22. While the Committee did not consider the inaccuracy arising from the company name to be significant, it nevertheless welcomed the publication’s offer to amend the article to clarify this point.

23. The complainant had said that the article was inaccurate as it referred to him, when his son’s actions did not relate to him and his son was an adult. Newspapers have the right to choose which pieces of information they publish, as long as this does not lead to a breach of the Code. In this case, the inclusion of references to the complainant did not render the article inaccurate, where he did not dispute the accuracy of the references themselves and accepted that the publication had contacted him for comment and that he had replied in the manner set out in the article. There was no breach of Clause 1 on this point.

24. The publication had provided WhatsApp messages showing that it had asked the complainant for comment on the allegations outlined in the article prior to publication, and the complainant had not disputed that he had received these messages and replied. While the Committee understood that the messages had not explicitly stated that the newspaper would publish the complainant’s comment and his biographical details, the complainant was aware that he was talking to a representative of the newspaper, and had not told him that he wished to remain anonymous, or that he did not wish for his responses to be published. No breach of Clause 1 from the inclusion of the complainant’s response within the article.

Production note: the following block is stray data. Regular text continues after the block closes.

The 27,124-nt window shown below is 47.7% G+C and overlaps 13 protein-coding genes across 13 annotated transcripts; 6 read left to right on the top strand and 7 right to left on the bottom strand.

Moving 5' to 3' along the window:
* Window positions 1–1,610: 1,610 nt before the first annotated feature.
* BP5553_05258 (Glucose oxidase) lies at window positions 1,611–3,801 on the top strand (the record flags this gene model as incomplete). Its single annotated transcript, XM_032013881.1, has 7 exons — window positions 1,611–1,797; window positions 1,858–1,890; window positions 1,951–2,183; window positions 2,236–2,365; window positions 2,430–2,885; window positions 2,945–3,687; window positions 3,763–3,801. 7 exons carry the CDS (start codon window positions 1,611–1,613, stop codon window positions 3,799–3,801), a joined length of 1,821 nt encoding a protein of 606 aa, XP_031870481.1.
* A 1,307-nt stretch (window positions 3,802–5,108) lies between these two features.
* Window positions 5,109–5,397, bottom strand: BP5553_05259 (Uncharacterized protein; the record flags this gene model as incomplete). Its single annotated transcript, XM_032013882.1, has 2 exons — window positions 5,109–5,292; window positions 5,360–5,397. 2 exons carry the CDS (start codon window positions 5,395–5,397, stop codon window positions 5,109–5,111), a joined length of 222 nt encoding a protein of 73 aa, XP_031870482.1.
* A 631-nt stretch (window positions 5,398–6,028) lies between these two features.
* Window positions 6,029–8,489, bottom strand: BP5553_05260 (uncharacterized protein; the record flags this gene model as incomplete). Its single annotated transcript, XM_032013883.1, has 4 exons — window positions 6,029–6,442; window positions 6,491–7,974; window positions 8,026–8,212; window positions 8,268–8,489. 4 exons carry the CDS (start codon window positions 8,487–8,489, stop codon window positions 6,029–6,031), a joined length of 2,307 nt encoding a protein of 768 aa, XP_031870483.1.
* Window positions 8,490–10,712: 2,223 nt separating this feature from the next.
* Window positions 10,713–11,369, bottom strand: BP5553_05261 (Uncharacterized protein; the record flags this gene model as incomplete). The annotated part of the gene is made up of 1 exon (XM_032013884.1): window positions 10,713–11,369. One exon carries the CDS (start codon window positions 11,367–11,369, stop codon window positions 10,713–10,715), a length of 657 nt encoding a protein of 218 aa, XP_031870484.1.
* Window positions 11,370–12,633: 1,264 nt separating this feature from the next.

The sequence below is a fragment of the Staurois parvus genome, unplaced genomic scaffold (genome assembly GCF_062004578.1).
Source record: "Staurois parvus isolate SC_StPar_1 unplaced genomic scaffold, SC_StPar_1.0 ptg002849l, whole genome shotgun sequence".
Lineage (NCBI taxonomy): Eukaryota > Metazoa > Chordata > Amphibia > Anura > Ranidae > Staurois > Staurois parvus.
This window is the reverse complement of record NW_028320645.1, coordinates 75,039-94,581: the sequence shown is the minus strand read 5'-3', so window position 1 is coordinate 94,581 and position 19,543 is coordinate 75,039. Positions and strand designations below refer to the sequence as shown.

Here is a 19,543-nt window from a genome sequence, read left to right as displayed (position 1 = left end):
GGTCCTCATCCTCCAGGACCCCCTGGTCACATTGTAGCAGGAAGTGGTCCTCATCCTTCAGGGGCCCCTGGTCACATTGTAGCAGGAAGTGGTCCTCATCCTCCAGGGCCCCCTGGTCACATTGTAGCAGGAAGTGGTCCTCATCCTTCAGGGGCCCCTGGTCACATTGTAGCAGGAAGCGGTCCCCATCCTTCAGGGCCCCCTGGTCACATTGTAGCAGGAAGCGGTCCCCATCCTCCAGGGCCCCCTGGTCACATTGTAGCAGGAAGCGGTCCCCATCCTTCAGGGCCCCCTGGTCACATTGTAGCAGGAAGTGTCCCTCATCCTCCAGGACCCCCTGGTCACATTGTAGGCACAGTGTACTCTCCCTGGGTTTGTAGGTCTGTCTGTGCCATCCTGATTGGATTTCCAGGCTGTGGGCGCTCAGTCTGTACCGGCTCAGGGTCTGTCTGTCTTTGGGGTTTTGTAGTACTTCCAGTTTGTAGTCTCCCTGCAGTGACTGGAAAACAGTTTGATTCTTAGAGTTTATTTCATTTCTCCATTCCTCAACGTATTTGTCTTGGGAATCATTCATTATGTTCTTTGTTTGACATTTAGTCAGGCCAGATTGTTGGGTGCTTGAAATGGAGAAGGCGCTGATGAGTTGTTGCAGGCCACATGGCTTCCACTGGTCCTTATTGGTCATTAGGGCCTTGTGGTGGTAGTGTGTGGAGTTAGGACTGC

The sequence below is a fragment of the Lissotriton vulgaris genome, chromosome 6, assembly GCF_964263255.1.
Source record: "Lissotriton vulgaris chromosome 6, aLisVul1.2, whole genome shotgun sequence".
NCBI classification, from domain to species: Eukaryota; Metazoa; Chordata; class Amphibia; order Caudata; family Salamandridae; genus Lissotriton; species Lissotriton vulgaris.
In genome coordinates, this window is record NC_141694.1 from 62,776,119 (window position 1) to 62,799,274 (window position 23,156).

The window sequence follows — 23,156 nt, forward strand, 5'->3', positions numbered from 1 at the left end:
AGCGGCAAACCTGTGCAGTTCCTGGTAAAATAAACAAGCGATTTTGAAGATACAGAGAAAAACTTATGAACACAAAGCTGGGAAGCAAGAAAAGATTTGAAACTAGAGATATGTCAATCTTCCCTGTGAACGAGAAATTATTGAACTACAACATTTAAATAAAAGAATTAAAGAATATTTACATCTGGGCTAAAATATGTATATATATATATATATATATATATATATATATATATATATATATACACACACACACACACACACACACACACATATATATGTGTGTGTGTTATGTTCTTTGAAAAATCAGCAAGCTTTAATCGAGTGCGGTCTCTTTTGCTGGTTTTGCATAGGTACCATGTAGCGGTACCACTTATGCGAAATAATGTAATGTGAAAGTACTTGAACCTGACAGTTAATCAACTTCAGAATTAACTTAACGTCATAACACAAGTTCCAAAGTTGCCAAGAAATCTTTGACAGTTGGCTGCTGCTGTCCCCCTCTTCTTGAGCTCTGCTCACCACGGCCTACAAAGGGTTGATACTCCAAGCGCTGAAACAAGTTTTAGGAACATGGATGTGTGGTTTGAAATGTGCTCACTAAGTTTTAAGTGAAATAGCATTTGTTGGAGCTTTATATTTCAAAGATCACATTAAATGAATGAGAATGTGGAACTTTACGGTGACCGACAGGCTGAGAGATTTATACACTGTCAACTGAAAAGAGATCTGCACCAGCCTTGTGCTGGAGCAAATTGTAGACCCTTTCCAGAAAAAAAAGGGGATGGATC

25. While the Committee noted that the complainant disputed the accuracy of the WhatsApp messages provided by the publication to support its claim that “[e]vidence shows a final payment of £15,000 to Arain Investments was made on January 30, 2020”, it considered that it was not in a position to make an finding on the accuracy of this claim. This was because the messages and bank money transfers were allegedly sent to Hannan Ali, and the complainant was not in a position to dispute the accuracy of these messages or say for certain whether his son had received the payment referenced in the messages.

26. The Committee noted that there was a disputed point of fact between the complainant’s account and the publication’s account, where the complainant said that his political organisation had been approached for comment, and the publication said it did not do so. However, where the Committee did not consider that the discrepancy related to a potential breach of the Code, it did not consider that it was necessary to resolve this discrepancy.